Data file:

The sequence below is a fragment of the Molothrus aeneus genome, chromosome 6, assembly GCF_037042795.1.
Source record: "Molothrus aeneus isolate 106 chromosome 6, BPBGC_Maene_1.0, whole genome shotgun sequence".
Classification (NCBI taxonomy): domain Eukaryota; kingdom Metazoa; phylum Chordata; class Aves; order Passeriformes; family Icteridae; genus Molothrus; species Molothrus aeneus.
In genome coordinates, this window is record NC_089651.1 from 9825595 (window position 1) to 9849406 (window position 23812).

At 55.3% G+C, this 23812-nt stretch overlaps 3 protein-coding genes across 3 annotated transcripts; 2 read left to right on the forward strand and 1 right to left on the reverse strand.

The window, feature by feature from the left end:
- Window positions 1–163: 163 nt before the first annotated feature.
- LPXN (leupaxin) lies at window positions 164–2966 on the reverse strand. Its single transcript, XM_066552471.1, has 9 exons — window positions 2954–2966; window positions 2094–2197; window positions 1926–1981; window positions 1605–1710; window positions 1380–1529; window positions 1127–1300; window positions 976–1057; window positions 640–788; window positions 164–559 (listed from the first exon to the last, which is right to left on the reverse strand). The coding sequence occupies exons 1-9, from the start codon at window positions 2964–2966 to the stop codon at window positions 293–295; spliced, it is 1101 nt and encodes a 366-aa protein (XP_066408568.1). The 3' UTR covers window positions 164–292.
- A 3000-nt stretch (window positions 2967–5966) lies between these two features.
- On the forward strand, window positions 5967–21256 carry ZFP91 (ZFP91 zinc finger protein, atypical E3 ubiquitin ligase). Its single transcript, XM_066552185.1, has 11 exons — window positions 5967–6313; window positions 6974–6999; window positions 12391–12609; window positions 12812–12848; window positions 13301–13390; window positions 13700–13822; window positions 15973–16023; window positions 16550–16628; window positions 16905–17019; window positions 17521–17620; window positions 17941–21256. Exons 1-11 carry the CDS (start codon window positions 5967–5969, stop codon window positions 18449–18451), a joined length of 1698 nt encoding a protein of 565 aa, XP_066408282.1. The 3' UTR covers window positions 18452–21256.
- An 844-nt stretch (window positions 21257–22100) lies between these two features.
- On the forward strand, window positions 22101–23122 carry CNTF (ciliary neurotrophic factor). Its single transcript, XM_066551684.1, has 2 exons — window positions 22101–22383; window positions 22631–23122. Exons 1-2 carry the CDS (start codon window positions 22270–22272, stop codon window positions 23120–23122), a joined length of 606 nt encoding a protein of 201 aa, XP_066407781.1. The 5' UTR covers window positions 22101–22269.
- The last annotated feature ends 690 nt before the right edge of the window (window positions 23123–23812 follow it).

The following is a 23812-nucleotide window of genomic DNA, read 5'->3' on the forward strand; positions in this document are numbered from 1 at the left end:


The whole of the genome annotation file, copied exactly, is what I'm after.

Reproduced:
The sequence below is a fragment of the Molothrus aeneus genome, chromosome 6, assembly GCF_037042795.1.
Source record: "Molothrus aeneus isolate 106 chromosome 6, BPBGC_Maene_1.0, whole genome shotgun sequence".
Classification (NCBI taxonomy): domain Eukaryota; kingdom Metazoa; phylum Chordata; class Aves; order Passeriformes; family Icteridae; genus Molothrus; species Molothrus aeneus.
In genome coordinates, this window is record NC_089651.1 from 9825595 (window position 1) to 9849406 (window position 23812).

At 55.3% G+C, this 23812-nt stretch overlaps 3 protein-coding genes across 3 annotated transcripts; 2 read left to right on the forward strand and 1 right to left on the reverse strand.

The window, feature by feature from the left end:
- Window positions 1–163: 163 nt before the first annotated feature.
- LPXN (leupaxin) lies at window positions 164–2966 on the reverse strand. Its single transcript, XM_066552471.1, has 9 exons — window positions 2954–2966; window positions 2094–2197; window positions 1926–1981; window positions 1605–1710; window positions 1380–1529; window positions 1127–1300; window positions 976–1057; window positions 640–788; window positions 164–559 (listed from the first exon to the last, which is right to left on the reverse strand). The coding sequence occupies exons 1-9, from the start codon at window positions 2964–2966 to the stop codon at window positions 293–295; spliced, it is 1101 nt and encodes a 366-aa protein (XP_066408568.1). The 3' UTR covers window positions 164–292.
- A 3000-nt stretch (window positions 2967–5966) lies between these two features.
- On the forward strand, window positions 5967–21256 carry ZFP91 (ZFP91 zinc finger protein, atypical E3 ubiquitin ligase). Its single transcript, XM_066552185.1, has 11 exons — window positions 5967–6313; window positions 6974–6999; window positions 12391–12609; window positions 12812–12848; window positions 13301–13390; window positions 13700–13822; window positions 15973–16023; window positions 16550–16628; window positions 16905–17019; window positions 17521–17620; window positions 17941–21256. Exons 1-11 carry the CDS (start codon window positions 5967–5969, stop codon window positions 18449–18451), a joined length of 1698 nt encoding a protein of 565 aa, XP_066408282.1. The 3' UTR covers window positions 18452–21256.
- An 844-nt stretch (window positions 21257–22100) lies between these two features.
- On the forward strand, window positions 22101–23122 carry CNTF (ciliary neurotrophic factor). Its single transcript, XM_066551684.1, has 2 exons — window positions 22101–22383; window positions 22631–23122. Exons 1-2 carry the CDS (start codon window positions 22270–22272, stop codon window positions 23120–23122), a joined length of 606 nt encoding a protein of 201 aa, XP_066407781.1. The 5' UTR covers window positions 22101–22269.
- The last annotated feature ends 690 nt before the right edge of the window (window positions 23123–23812 follow it).

The following is a 23812-nucleotide window of genomic DNA, read 5'->3' on the forward strand; positions in this document are numbered from 1 at the left end: